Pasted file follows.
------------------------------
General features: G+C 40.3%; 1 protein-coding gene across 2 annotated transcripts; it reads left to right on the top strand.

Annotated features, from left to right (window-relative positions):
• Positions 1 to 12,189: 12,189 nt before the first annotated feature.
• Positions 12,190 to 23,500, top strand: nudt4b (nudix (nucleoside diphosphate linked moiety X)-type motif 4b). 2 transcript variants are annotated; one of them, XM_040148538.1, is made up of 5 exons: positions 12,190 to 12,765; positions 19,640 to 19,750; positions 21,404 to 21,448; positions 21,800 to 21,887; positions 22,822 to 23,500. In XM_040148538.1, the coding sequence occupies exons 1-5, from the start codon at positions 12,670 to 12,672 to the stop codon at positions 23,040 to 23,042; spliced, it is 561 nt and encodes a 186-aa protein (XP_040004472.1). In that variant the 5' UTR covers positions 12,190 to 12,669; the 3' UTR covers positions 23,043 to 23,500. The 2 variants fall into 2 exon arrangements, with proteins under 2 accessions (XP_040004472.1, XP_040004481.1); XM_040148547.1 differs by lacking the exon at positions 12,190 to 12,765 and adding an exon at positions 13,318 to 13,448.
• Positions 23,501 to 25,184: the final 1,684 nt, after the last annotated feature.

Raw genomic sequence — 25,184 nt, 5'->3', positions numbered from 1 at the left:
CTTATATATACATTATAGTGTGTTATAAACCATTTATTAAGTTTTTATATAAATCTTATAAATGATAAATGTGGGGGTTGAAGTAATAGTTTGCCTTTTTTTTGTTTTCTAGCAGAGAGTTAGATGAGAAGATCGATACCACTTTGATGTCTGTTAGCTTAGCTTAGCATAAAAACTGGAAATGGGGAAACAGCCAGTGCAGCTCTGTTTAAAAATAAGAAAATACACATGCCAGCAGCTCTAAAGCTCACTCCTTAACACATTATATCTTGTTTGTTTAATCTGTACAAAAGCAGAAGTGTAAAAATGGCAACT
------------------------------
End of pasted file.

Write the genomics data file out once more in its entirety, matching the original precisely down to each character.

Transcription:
General features: G+C 40.3%; 1 protein-coding gene across 2 annotated transcripts; it reads left to right on the top strand.

Annotated features, from left to right (window-relative positions):
• Positions 1 to 12,189: 12,189 nt before the first annotated feature.
• Positions 12,190 to 23,500, top strand: nudt4b (nudix (nucleoside diphosphate linked moiety X)-type motif 4b). 2 transcript variants are annotated; one of them, XM_040148538.1, is made up of 5 exons: positions 12,190 to 12,765; positions 19,640 to 19,750; positions 21,404 to 21,448; positions 21,800 to 21,887; positions 22,822 to 23,500. In XM_040148538.1, the coding sequence occupies exons 1-5, from the start codon at positions 12,670 to 12,672 to the stop codon at positions 23,040 to 23,042; spliced, it is 561 nt and encodes a 186-aa protein (XP_040004472.1). In that variant the 5' UTR covers positions 12,190 to 12,669; the 3' UTR covers positions 23,043 to 23,500. The 2 variants fall into 2 exon arrangements, with proteins under 2 accessions (XP_040004472.1, XP_040004481.1); XM_040148547.1 differs by lacking the exon at positions 12,190 to 12,765 and adding an exon at positions 13,318 to 13,448.
• Positions 23,501 to 25,184: the final 1,684 nt, after the last annotated feature.

Raw genomic sequence — 25,184 nt, 5'->3', positions numbered from 1 at the left:
CTTATATATACATTATAGTGTGTTATAAACCATTTATTAAGTTTTTATATAAATCTTATAAATGATAAATGTGGGGGTTGAAGTAATAGTTTGCCTTTTTTTTGTTTTCTAGCAGAGAGTTAGATGAGAAGATCGATACCACTTTGATGTCTGTTAGCTTAGCTTAGCATAAAAACTGGAAATGGGGAAACAGCCAGTGCAGCTCTGTTTAAAAATAAGAAAATACACATGCCAGCAGCTCTAAAGCTCACTCCTTAACACATTATATCTTGTTTGTTTAATCTGTACAAAAGCAGAAGTGTAAAAATGGCAACT